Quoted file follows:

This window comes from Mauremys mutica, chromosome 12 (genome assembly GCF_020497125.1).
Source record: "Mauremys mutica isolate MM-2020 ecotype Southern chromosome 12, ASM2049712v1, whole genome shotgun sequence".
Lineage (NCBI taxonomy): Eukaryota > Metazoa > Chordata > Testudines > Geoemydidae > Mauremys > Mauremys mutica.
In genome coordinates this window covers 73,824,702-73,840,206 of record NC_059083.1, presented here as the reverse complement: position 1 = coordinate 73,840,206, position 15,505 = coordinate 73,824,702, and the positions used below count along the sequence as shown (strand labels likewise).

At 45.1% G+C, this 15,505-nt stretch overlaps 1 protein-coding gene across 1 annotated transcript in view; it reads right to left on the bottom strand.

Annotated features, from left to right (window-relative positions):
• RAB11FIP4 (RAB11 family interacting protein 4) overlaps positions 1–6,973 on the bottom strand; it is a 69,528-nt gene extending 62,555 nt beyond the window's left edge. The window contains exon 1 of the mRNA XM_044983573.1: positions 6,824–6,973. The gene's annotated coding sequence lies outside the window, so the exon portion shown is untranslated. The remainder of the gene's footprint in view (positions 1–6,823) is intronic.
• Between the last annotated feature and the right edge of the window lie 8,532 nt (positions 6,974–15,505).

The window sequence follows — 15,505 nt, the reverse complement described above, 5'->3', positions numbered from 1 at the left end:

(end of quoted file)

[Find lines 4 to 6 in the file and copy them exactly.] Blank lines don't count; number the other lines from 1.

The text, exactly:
In genome coordinates this window covers 73,824,702-73,840,206 of record NC_059083.1, presented here as the reverse complement: position 1 = coordinate 73,840,206, position 15,505 = coordinate 73,824,702, and the positions used below count along the sequence as shown (strand labels likewise).

At 45.1% G+C, this 15,505-nt stretch overlaps 1 protein-coding gene across 1 annotated transcript in view; it reads right to left on the bottom strand.

Annotated features, from left to right (window-relative positions):